• Neyon

    I’ve never had a panic attack, but my husband gets them. So I guess my comments are really for Jon. After he got them for a month, I started recognizing the signs and learned how to talk him down before he got to that panic point. Jon, pay attention to what’s going on before, the look on her face, how she breathes, everything. It is really scary the first few times, and after that, once you know what is happening, you’ll know what to do.

    Heather, all I can say is, don’t take it personally when he’s doing everything he can to snap you out of it. I promise, it is done with love.

  • Caitlyn Nicholas

    I call it The Blob. :)

    Hugs
    Cait
    http://www.caitlynnicholas.blogspot.com

  • Neyon

    I’ve never had a panic attack, but my husband gets them. So I guess my comments are really for Jon. After he got them for a month, I started recognizing the signs and learned how to talk him down before he got to that panic point. Jon, pay attention to what’s going on before, the look on her face, how she breathes, everything. It is really scary the first few times, and after that, once you know what is happening, you’ll know what to do.

    Heather, all I can say is, don’t take it personally when he’s doing everything he can to snap you out of it. I promise, it is done with love.

  • hugsNpuppies

    This post is a good reminder for why I read your blog. Thanks for being so open. Your mother said that you exaggerate a lot, but I think that’s only half true because when you’re in that panic state it’s not exaggerated – that’s how it is for you right then and there. And it’s like that for a lot of other people. Most of us get there and not many admit to it. And it’s not getting any easier if we chose to ignore and not deal with it. Reading your post encourages people to be more honest with themselves. You deserve number 26 and more :-)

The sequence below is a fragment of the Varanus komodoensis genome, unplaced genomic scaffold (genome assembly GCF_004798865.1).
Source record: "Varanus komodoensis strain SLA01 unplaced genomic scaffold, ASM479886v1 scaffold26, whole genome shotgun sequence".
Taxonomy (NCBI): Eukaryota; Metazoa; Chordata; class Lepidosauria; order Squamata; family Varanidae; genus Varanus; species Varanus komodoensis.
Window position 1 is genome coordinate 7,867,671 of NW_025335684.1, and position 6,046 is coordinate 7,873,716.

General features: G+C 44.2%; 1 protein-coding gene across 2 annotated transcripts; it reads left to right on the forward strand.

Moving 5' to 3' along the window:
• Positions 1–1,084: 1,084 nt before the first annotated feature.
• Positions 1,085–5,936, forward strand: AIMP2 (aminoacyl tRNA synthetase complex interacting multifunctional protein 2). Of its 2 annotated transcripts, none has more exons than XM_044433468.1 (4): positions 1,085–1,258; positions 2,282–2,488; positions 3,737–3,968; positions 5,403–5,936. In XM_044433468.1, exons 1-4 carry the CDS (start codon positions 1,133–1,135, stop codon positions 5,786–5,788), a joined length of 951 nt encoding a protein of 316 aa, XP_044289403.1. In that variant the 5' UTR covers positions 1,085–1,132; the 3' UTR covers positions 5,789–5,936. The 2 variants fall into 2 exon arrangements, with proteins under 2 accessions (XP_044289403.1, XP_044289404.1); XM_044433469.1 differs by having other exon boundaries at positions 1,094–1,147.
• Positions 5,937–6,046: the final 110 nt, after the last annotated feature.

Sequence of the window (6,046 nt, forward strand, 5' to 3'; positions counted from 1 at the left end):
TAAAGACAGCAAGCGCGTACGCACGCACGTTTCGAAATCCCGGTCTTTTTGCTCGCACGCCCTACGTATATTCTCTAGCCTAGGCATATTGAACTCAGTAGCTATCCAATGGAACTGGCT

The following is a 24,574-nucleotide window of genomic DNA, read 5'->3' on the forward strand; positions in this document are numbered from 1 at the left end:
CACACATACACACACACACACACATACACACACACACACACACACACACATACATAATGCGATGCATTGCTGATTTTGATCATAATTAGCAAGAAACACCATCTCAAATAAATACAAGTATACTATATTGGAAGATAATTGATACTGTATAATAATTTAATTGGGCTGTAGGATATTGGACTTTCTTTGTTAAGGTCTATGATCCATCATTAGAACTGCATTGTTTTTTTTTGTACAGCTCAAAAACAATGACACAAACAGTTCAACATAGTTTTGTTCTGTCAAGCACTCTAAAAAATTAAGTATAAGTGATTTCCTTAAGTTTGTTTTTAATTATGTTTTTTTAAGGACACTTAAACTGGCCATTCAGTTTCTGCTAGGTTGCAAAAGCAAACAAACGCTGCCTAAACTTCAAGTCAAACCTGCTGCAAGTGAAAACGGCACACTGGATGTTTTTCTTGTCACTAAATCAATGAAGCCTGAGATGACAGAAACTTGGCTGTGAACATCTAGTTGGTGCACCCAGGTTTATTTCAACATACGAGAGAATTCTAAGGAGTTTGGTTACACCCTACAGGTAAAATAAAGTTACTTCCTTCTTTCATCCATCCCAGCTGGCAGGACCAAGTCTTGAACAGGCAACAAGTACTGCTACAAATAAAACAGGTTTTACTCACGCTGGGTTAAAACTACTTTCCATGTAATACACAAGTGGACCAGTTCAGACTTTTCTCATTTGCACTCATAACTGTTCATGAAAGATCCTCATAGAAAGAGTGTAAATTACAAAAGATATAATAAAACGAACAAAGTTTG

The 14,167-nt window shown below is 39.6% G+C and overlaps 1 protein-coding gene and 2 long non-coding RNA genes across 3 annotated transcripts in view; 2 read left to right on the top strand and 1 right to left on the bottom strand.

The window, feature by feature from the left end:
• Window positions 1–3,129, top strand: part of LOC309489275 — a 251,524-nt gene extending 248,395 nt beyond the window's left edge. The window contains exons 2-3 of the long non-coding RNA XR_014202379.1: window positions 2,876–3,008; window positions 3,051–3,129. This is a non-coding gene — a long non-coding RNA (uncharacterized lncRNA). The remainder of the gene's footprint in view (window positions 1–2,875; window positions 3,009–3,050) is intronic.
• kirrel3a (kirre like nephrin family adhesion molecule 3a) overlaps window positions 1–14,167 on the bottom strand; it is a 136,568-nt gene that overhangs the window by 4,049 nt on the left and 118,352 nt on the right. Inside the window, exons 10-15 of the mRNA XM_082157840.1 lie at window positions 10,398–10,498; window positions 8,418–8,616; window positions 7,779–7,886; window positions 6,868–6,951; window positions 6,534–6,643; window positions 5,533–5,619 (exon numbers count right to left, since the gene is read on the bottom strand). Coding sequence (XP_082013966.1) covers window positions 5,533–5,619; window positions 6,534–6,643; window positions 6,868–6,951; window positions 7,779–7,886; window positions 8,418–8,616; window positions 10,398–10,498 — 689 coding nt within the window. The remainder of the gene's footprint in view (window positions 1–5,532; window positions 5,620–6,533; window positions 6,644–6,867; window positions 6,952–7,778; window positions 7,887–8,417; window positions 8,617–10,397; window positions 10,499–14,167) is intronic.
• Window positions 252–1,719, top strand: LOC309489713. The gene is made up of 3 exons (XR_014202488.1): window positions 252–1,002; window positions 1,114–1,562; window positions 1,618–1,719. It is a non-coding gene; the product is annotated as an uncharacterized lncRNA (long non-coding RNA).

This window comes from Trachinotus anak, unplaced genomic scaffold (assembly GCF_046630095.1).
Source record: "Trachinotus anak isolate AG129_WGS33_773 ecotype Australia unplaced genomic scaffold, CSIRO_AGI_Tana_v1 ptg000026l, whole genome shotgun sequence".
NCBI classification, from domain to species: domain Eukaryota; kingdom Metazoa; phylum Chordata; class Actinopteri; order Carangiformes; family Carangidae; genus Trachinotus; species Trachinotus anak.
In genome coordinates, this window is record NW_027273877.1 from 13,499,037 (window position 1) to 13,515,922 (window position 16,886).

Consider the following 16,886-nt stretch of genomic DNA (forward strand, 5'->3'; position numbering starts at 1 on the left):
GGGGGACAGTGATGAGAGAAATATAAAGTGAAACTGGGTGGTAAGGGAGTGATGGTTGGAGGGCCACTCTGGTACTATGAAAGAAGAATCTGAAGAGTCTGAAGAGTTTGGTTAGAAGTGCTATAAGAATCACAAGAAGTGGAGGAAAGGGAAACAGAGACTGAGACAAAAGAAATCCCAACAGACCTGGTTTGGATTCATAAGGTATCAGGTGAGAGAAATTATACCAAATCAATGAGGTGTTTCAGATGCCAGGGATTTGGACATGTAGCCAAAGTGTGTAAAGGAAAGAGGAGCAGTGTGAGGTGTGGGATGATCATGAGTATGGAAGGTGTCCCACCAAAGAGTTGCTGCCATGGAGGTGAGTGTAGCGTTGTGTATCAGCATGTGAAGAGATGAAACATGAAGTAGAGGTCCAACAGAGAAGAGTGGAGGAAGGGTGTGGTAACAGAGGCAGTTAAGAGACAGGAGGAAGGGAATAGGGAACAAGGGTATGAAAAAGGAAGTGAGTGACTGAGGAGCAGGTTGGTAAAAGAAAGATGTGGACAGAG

I fell into a deep depression when I weaned my daughter at 10 months old. I was ready to stop breastfeeding, she was ready. I really honestly didn’t fuzz. And yet, it hit me over the head massively, I lost a lot of weight, was skin and bones, couldn’t sleep and couldn’t cope, I sunk into a hole and the only way out seemed to be self-harm. That scared the shit out of me and on a better day I pulled myself out and made a phone call to a help line. It took a long time (years) to get better, but I made it. And this might sound weird but I feel better for having gone through this. It’s made me stronger and better in a lot of ways.

    Lot’s of love!

  • cyncha

    Thank you.
    Thank you for putting the Crazy into words that are not only eloquent and accurate, but that also see the hilarity in all of it.

  • SaraMargret

    Thank you for making the rest of us feel normal for experiencing these things.

    Thanks also for the laughs with all the euphemisms. My husband and I like to say that “The circus is closed because the monkey has a bloody nose.”

  • 1eyedmonkee

    OUCH.